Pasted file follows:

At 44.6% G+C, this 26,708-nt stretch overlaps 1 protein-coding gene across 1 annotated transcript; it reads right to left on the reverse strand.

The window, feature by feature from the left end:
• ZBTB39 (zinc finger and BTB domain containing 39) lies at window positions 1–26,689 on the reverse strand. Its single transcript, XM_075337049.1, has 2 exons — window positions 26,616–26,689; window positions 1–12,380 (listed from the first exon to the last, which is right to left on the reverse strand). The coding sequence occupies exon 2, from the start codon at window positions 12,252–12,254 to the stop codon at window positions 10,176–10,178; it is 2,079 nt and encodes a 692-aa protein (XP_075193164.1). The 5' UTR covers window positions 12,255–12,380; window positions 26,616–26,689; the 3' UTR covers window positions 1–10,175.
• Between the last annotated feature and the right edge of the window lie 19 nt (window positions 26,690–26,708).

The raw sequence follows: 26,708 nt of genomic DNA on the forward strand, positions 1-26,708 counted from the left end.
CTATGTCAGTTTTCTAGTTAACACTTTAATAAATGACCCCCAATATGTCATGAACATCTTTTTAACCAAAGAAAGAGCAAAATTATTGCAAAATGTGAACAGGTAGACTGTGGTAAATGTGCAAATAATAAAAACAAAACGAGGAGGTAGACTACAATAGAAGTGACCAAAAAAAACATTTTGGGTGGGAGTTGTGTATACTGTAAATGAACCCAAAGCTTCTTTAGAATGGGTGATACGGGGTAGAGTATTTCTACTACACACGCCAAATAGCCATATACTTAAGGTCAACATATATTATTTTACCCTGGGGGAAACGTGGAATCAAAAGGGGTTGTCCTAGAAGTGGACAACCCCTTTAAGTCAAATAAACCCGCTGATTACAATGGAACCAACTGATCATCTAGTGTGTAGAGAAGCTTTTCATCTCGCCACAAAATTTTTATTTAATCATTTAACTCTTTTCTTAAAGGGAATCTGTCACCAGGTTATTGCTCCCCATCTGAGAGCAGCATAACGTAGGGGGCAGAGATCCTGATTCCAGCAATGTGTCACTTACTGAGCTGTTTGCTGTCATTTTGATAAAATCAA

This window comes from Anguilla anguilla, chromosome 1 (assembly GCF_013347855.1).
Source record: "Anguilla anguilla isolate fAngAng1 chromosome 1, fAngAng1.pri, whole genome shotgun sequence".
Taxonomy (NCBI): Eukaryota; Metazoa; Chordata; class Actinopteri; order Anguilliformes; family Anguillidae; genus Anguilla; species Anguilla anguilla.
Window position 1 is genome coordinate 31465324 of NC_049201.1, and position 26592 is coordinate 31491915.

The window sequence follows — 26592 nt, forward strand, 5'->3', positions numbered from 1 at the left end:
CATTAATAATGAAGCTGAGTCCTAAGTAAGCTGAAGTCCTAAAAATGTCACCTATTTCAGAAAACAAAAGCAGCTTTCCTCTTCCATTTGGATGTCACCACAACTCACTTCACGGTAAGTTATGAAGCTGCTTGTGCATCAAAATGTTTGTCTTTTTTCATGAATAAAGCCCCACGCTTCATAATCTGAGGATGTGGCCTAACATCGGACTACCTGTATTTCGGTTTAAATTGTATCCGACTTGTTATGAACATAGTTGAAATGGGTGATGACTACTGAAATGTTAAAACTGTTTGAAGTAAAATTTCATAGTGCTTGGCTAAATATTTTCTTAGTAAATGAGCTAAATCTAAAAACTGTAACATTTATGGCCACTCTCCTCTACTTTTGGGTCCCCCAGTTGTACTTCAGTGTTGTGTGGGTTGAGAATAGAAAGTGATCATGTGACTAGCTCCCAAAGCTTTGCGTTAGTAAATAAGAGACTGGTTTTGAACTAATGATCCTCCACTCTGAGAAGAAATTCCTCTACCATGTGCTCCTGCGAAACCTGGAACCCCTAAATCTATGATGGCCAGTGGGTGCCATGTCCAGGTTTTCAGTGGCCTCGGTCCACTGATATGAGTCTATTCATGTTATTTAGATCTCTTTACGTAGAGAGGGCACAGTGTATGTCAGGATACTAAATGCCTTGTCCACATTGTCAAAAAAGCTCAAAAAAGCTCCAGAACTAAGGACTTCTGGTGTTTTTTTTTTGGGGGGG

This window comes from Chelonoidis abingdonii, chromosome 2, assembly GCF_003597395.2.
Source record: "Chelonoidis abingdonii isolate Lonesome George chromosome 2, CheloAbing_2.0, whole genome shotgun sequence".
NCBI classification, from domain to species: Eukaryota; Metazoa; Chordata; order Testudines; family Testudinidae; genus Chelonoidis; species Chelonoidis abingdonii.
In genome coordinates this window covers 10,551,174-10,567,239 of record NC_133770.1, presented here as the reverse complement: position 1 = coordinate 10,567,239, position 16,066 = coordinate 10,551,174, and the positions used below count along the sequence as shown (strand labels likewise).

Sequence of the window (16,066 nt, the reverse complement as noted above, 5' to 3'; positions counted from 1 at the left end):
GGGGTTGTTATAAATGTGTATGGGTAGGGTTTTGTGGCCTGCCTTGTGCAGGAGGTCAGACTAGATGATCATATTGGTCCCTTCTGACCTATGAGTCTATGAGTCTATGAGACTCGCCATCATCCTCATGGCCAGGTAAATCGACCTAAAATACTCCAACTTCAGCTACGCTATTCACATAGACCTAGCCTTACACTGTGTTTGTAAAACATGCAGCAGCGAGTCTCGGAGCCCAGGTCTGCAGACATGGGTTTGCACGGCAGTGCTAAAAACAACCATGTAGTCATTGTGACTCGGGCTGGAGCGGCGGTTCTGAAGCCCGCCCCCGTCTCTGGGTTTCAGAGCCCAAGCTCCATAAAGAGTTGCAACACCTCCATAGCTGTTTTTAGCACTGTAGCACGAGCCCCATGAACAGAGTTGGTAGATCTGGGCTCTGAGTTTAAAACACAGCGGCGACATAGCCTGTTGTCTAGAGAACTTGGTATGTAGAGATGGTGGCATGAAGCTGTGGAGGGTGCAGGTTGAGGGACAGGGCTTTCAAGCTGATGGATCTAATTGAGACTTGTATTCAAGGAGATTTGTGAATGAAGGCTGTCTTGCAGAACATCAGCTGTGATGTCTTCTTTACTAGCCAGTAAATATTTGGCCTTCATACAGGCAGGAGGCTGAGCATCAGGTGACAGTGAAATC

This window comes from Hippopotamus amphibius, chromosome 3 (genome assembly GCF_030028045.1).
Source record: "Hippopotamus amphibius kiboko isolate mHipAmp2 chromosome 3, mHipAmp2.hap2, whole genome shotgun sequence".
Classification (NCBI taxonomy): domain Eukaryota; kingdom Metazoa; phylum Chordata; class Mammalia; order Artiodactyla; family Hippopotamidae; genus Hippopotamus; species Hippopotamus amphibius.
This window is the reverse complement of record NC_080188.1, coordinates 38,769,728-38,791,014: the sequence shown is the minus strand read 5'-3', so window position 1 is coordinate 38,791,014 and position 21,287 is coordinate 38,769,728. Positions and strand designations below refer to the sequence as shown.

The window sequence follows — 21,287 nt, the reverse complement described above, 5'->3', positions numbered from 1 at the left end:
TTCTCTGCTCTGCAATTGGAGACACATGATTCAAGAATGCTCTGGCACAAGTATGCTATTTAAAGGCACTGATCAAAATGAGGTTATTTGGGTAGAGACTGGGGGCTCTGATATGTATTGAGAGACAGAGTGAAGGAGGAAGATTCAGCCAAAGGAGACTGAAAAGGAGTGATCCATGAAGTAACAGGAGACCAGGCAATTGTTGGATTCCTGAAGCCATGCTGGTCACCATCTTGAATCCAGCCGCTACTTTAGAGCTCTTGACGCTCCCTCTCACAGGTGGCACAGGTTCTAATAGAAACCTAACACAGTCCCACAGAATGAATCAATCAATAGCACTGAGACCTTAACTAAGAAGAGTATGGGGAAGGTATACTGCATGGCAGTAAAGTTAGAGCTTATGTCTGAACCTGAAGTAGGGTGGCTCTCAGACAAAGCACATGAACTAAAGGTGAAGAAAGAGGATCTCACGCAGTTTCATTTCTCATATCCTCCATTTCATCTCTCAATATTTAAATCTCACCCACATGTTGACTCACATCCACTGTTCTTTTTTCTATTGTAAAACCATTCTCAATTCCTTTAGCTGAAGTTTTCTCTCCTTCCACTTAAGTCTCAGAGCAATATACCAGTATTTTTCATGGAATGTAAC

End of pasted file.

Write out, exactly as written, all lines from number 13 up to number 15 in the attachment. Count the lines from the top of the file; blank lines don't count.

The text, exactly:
This window comes from Chelonoidis abingdonii, chromosome 2, assembly GCF_003597395.2.
Source record: "Chelonoidis abingdonii isolate Lonesome George chromosome 2, CheloAbing_2.0, whole genome shotgun sequence".
NCBI classification, from domain to species: Eukaryota; Metazoa; Chordata; order Testudines; family Testudinidae; genus Chelonoidis; species Chelonoidis abingdonii.